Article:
Emmet S. Brumbaugh was appointed and qualified as administrator with the will annexed of the estate after the resignation of William L. Shearer and Walter S. Wiley, the executors.

Solon L. Wiley at the time of his death was 85 years of age. He left surviving him as heirs at law three children and two grandchildren, all of whom are beneficiaries under the provisions of his will. The three children are Walter S. Wiley, a son, Ruth Harrison, a daughter, and Anna Katherine Shearer, a daughter. The two grandchildren are Helen S. Saxe, a granddaughter, and Marion A. Chapman, a granddaughter.

Solon L. Wiley was married twice, his wives being sisters. The first wife was Anna C. to whom was born a son, Walter S. Wiley, one of the executors herein, and a daughter, Edith Anna Wiley, who through marriage became Edith Anna Sherwin. To this marriage two children were born, namely, Helen S. Sherwin and Marion A. Sherwin. Edith Anna died before her father and at the time of his death both grandchildren had married and were then and are now Helen S. Saxe and Marion A. Chapman. The second wife was Kate M. to whom was born two daughters, namely, Ruth and Anna Katherine. Anna Katherine married William L. Shearer, one of the executors of the estate, and Ruth married Thomas S. Harrison.

For the purpose of convenience we shall refer to Solon L. Wiley, the person whose estate is herein involved, as Solon L. Wiley in all matters discussed before his death and as deceased in all matters discussed after his death; to appellant William L. Shearer as Shearer; to appellee Emmet S. Brumbaugh, administrator with the will annexed, as the administrator; to appellee Will H. Thompson, attorney for the executors during most of the period herein involved, as Thompson; and to appellees Helen S. Saxe and Marion A. Chapman, who are heirs of the deceased and beneficiaries under his will, as heirs.

In its inception the relationship of the parties was such that the principle is applicable that no one should attempt to serve another when he claims personal interests that conflict therewith. The evidence shows that the personal interests of both executor Shearer and his counsel, Thompson, conflicted with that of the estate. Out of the situation, when choice was made by the executor between his claimed personal interest and his duty to the estate, the trouble herein involved began.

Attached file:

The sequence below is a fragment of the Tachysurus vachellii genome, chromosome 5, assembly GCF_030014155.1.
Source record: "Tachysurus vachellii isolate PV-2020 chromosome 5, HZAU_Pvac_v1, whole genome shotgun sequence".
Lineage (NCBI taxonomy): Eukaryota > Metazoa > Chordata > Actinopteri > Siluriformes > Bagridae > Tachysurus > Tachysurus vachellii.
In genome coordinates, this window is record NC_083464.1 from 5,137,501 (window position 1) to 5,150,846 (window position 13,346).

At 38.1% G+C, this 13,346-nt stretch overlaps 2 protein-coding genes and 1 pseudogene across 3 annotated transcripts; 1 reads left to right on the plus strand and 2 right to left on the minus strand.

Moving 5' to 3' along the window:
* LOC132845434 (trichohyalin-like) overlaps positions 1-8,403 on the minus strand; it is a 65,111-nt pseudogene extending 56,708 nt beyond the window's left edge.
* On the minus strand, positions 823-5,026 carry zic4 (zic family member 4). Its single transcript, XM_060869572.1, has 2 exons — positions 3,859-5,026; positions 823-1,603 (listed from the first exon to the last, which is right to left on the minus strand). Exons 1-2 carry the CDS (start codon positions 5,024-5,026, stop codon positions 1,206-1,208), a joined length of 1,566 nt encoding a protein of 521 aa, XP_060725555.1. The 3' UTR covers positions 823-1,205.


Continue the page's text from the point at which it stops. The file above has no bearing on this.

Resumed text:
This proceeding is to require an accounting by the executors and to force them to bring the assets of the estate into court to be turned over to the administrator for the purpose of distribution. We will therefore only determine the issues necessarily involved therein. When such an accounting has been made and the assets of the estate fully accounted for the question of claims, whether properly allowed, waived, outlawed, or filed out of time, can be determined. Also at that time the expenses of administration, including the allowance of attorney's fees and other expenses relating to the administration of the estate but not executors' fees, which are herein denied, can also be determined and the assets applied and distributed to those entitled thereto in the manner required by law. We do not herein determine any of the rights of Thompson for services rendered, expenses had, or costs advanced for the deceased in his lifetime as they relate to the assets of the estate, including any claim to or lien on the proceeds of the contract of sale of the Wyoming ranch. However, as to the moneys Thompson handled and distributed for the executors while acting as their counsel there must be an accounting. We will consider that issue in connection with our disposition of the final accounting by the executors.

The record establishes that Solon L. Wiley, on December 24, 1919, entered into a contract with Robert S. Trumbull for the sale of the Wiley ranch located in Park County, Wyoming. The ranch was referred to in the contract as about 2,400 acres and was sold for a consideration of $50,000. However, subsequently, but during the lifetime of Solon L. Wiley, the agreed acreage of the ranch was reduced to approximately 2,000 acres and the consideration to $48,000. This was done pursuant to the provisions of a supplement attached to the contract.

The evidence further establishes that, in April 1923, Solon L. Wiley assigned his interest in this contract, together with his interest in a contract for the sale of some Sarpy County, Nebraska, lands, to Shearer as security for an advance of $1,800.

In this connection it should be said that the evidence is clear and conclusive that the assignment of Solon L. Wiley's interest in the contract for the sale of the Wiley ranch in Wyoming, insofar as Shearer is concerned, was...